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“Personalized medicine relies on an accurate diagnosis,” explains Professor Christopher Baum, of the BIH Board of Directors and Chief Translational Research Officer of Charité. “To ensure this, it is crucial that we are able to decipher the molecular events that take place in human tissue. Using state-of-the-art sequencing technologies, it is possible to analyze tissue samples three-dimensionally at the single-cell level, and thus obtain an unprecedented wealth of information on the course of disease. We at the BIH are therefore delighted that, with Christian Conrad, we have gained a recognized expert in this important field.”

Conrad’s interested in microscopy began early on in his career: “Even while I was writing my doctoral thesis at the German Cancer Research Center in Heidelberg, I was fascinated by the ability to render cell function visible with the help of different fluorescent stains.” In recent years, fluorescence has provided more and more ways to obtain information about proteins or cell gene patterns. “With regard to cancer cells, this is extremely important information that can also have therapeutic use.”

Automated tumor analysis

At the Digital Health Center of the BIH and Charité, scientists led by Christian Conrad are also working with cancer cells – now with the aim of finding out which course of treatment might be the best for the individual patient. To do this, they obtain primary tissue samples from tumors that have been removed. “These are often only very small amounts – not enough for us to test the effectiveness of 50 different drugs,” explains Conrad. “We therefore use the stem cells contained in this tissue to cultivate small, three-dimensional tissue pieces known as organoids, and use these to carry out the tests. Under the microscope, we can observe whether a substance has caused the tumor to shrink, whether it kills tumor cells or whether it has no effect.”

But because there are so many samples to be tested, clinically and diagnostically, the researchers are working to refine the automated microscopy procedure: “We use culture plates that can hold up to 100 organoids at a time. These are automatically analyzed under the microscope and the data is promptly evaluated directly in the computer. Our goal is to use artificial intelligence to develop models that can provide information about which drug is likely to be most effective against which tumor,” explains Conrad.

Analyzing genes in the tissue itself

In parallel, the scientists are also analyzing the genetic expression of these mini-tumors. This provides them with insight into the genetic changes contained in the tumor and allows them to predict which targeted drugs are most likely to be active in combating the tumor cells. “In most cases, our prediction based on the sequencing data corresponds to the observations made under the microscope, but sometimes it does not,” reports Conrad. “We want to understand the relationship between morphology – i.e., the form of the organoids – and gene expression.”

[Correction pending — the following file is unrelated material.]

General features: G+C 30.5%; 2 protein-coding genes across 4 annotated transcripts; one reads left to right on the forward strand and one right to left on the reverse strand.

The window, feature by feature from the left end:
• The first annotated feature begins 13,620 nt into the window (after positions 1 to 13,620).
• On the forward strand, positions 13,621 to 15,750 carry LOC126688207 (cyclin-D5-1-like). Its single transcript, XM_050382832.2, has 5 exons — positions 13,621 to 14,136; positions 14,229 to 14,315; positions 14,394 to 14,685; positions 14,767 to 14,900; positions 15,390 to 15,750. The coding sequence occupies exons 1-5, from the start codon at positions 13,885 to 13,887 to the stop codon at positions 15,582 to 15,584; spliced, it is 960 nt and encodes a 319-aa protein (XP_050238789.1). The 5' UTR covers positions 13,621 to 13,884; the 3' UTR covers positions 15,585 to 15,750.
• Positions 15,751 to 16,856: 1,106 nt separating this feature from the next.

Special single-cell methods now make it possible to decode the messenger RNA (mRNA) in each individual cell. These gene transcripts reveal, in detail, which genes are active in which cell. Conrad and his team are developing methods that would allow this single-cell sequencing method to be used directly under the microscope (in situ). “It is precisely because tumors are usually a highly heterogeneous mixture of tumor cells, connective tissue cells, immune cells and blood vessels that it is advantageous to know which genes are active in which exact cell and the cell types that are involved. This way, we can determine whether immune cells are actively fighting the tumor, how fast the tumor cells are multiplying, or whether blood vessels could grow into the tumor.”

Naturally, these in situ single-cell analyses are not only interesting for cancer research: “We have also been approached by cardiologists who want to analyze tissue from cardiac catheterizations. And of course, given the current situation, pulmonologists and virologists are also interested in finding out which cells the Sars-CoV-2 viruses thrive in.” The method of spatially localizing RNA, known as resolved spatial transcriptomics, was just named “Method of the Year 2020” by the journal Nature Methods. Conrad is therefore working in a field with great promise for the future.

Christian Conrad was born in Hamburg in 1968, studied biology in Freiburg, and then worked for four years in a start-up company developing automated microscopy systems in cytogenetics and pathology. For his doctorate, which he obtained at the German Cancer Research Center in Heidelberg under Professor Roland Eils, he returned to academia to study automated microscopy and pattern recognition. He then went on to head various research groups on automated microscopy in his field of expertise, intelligent imaging, first at the European Molecular Biology Laboratory (EMBL) and later at BioQuant – Center for Quantitative Analysis of Molecular and Cellular Biosystems at Heidelberg University. In 2018, he and Professor Eils joined the Digital Health Center of the BIH and Charité in Berlin. Conrad is married and has three daughters.


Dr. Stefanie Seltmann
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